Page 1: Biography
Atkinson, John Dunstan
Horticultural scientist, scientific administrator
This biography, written by E. G. Bollard, was first published in the Dictionary of New Zealand Biography, vol 5, 2000.
John Dunstan Atkinson was born in Wellington on 3 March 1909, the son of Mary Herrick Hursthouse and her husband, Samuel Arnold Atkinson, a solicitor. To his immediate family he was known as Dunstan, but because of his striking red hair when young he earned the nickname ‘Torchy’. Use of this name was almost universal among his friends and scientific colleagues, and persisted in later life even after his hair had turned grey. He was a member of the Atkinson–Richmond–Hursthouse clan of Taranaki and Nelson; his grandfather, Sir Harry Atkinson, was premier of New Zealand for a number of years between 1876 and 1891.
Atkinson was educated at Wanganui Collegiate School (1923–26) and, after a preliminary year at Victoria University College, entered Massey Agricultural College as a foundation student in 1928. Standing six feet two inches tall, he played rugby and helped found the college tramping club in 1930. He completed a master’s degree in economic mycology with first-class honours in 1932, before joining the Plant Research Station, then based at Palmerston North. There, G. H. Cunningham became his scientific mentor and friend, an association which was to continue until Cunningham’s death in 1962. Atkinson’s professional relationships with several other members of the station, particularly E. E. Chamberlain, also developed into lifelong friendships. On 23 May 1934 he married Ethel Mary Thorp at Motueka; they were to have two sons.
Atkinson’s first major research assignment had a significant outcome. A worsening fruit-pitting disorder in the Nelson district was threatening the viability of the local apple industry. In studies over two seasons he was able to demonstrate that the problem was caused by a deficiency of boron in the soil. This was easily and cheaply remedied, and the discovery contributed to the continuing profitability of the apple industry in affected areas. Moreover, his work highlighted the significance of trace elements in plant nutrition.
In 1936 the Plant Research Station was reorganised and Atkinson, now a member of the Plant Diseases Division of the DSIR, moved to a new laboratory at Mount Albert, Auckland. However, planned expansion of its work was halted with the outbreak of war in 1939, with many young scientists soon enlisting for active service. Atkinson’s father had been killed in action during the First World War, and he was keen to join up. He went overseas in September 1941 with the 7th Reinforcements and served in anti-tank and field artillery regiments through the North African and Italian campaigns. He attained the rank of major and was mentioned in dispatches.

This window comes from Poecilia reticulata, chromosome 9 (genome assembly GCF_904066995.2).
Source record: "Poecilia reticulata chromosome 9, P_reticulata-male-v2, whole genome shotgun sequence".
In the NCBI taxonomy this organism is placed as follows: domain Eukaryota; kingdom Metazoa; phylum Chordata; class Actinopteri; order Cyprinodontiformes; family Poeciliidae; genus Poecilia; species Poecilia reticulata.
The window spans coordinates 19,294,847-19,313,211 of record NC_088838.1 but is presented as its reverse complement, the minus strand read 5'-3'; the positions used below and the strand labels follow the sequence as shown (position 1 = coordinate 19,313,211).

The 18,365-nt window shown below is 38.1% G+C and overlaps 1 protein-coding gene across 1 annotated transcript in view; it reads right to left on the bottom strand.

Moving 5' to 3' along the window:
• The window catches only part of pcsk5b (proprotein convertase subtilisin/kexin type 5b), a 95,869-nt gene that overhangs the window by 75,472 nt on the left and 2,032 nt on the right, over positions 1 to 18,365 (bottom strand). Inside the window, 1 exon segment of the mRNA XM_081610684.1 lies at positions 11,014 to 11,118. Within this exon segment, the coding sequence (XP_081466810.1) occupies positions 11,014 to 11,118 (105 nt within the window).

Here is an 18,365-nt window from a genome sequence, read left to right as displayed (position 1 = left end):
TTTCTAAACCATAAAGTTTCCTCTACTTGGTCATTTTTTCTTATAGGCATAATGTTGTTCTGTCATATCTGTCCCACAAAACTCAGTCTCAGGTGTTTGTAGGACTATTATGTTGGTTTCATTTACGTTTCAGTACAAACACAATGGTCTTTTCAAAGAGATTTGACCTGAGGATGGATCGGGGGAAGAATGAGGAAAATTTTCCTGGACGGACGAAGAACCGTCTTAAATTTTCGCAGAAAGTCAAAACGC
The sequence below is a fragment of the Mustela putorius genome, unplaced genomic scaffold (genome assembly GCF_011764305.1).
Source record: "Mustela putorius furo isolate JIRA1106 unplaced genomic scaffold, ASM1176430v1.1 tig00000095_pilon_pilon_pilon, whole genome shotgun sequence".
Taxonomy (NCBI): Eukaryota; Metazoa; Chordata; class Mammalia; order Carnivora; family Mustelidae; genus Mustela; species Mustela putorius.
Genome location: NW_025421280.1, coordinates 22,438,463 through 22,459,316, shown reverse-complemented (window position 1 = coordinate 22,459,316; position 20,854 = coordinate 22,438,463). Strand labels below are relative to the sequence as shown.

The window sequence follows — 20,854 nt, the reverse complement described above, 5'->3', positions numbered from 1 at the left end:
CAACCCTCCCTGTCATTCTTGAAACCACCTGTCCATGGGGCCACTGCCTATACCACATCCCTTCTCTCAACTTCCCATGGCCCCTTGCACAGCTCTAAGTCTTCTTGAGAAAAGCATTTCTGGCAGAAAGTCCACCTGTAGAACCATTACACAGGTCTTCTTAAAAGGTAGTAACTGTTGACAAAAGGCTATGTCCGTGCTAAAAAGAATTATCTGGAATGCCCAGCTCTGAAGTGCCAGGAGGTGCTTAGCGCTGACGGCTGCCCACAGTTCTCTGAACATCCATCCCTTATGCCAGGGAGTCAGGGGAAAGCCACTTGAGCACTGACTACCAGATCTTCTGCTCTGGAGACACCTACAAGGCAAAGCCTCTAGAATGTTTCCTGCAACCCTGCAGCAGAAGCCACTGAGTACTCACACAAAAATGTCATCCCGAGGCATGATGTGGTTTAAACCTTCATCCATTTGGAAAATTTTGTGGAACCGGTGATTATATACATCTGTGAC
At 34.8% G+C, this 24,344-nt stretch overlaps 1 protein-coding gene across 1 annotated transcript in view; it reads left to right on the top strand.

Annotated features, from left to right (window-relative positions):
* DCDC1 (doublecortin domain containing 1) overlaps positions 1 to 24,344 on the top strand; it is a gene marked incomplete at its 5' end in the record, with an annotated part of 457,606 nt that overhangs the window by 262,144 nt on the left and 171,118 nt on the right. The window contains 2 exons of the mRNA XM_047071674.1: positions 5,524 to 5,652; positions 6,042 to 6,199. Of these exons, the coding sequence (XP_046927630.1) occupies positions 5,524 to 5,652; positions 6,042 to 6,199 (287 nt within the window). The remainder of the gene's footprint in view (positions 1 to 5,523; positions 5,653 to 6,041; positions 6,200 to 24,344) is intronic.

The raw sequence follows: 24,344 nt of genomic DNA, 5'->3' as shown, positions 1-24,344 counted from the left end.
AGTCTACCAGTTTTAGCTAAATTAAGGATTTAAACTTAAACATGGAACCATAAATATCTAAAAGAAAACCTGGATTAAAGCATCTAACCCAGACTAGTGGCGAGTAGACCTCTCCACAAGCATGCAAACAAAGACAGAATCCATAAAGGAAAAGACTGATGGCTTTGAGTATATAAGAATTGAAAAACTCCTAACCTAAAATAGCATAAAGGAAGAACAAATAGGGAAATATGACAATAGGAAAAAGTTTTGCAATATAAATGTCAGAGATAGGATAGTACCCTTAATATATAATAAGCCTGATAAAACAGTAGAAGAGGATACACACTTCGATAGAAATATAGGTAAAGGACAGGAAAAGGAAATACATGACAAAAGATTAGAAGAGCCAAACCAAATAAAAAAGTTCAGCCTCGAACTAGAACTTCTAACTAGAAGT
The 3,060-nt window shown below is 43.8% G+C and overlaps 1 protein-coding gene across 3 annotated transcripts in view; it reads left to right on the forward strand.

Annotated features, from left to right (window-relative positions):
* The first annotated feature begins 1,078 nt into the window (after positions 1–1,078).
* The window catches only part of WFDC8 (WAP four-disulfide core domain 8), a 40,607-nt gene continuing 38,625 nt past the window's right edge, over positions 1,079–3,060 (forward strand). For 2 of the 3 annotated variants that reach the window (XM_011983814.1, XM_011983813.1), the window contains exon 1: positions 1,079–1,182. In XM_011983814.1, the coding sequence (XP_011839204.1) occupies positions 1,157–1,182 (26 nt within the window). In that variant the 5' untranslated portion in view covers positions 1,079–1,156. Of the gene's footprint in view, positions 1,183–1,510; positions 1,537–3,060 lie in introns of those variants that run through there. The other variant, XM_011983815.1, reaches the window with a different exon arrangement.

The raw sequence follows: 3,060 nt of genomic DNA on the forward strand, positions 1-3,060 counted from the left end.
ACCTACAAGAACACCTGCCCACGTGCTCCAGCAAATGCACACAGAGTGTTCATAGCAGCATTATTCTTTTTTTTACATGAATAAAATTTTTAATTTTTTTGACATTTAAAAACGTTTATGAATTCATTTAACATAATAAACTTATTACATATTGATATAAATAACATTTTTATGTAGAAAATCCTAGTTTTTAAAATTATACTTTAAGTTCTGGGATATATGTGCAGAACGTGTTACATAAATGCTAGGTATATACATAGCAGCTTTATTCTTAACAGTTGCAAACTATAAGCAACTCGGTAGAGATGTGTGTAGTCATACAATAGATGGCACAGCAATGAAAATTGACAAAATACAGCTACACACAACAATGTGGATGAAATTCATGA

In 1948 Atkinson was appointed director of a new DSIR unit, the Fruit Research Station (later Division), also based at Mount Albert. In this role he recruited research staff and established research orchards in New Zealand’s principal fruit-growing areas. In 1968, when this division was merged with the Plant Diseases Division, he became its overall director, serving until his retirement in 1974.
Despite his heavy administrative workload Atkinson was able to continue significant personal research. He initiated work on the time–temperature relationship for frost damage to flowers and developing fruits in Central Otago orchards. In collaboration with Chamberlain, his research on virus diseases in fruit trees helped New Zealand to become a leader in this field and greatly benefited the local fruit industry. Much of Atkinson’s work and experience in this and other fields was collected in a major text, Diseases of tree fruits in New Zealand , published in 1971.
A characteristic of his own scientific work – and that of the institutes he directed – was close liaison with the fruitgrowers’ organisations, which helped to ensure the prompt application of relevant scientific findings. Appointed to the Agricultural Chemicals Board in 1969 as a nominee of the minister of science, Atkinson was known as a defender of agricultural chemicals, including the herbicide 2,4,5-T, arguing that their use was essential to maintain world food supplies. He became deputy chairman of the board and served until 1983.
Atkinson was elected to the council of the Auckland Institute and Museum in 1960 and was its president from 1976 to 1980. He was made a fellow of the New Zealand Institute of Agricultural Science (1967) and the Royal Society of New Zealand (1969). In 1972 he was awarded a DSc by Massey University and in 1975 he was appointed an OBE. Immediately after his retirement he was commissioned to write a history of the DSIR, which was published in 1976. In later life he enjoyed yachting, fishing and gardening. Torchy Atkinson died at Birkdale, Auckland, on 27 February 1990, survived by his wife, Ethel, and his two sons.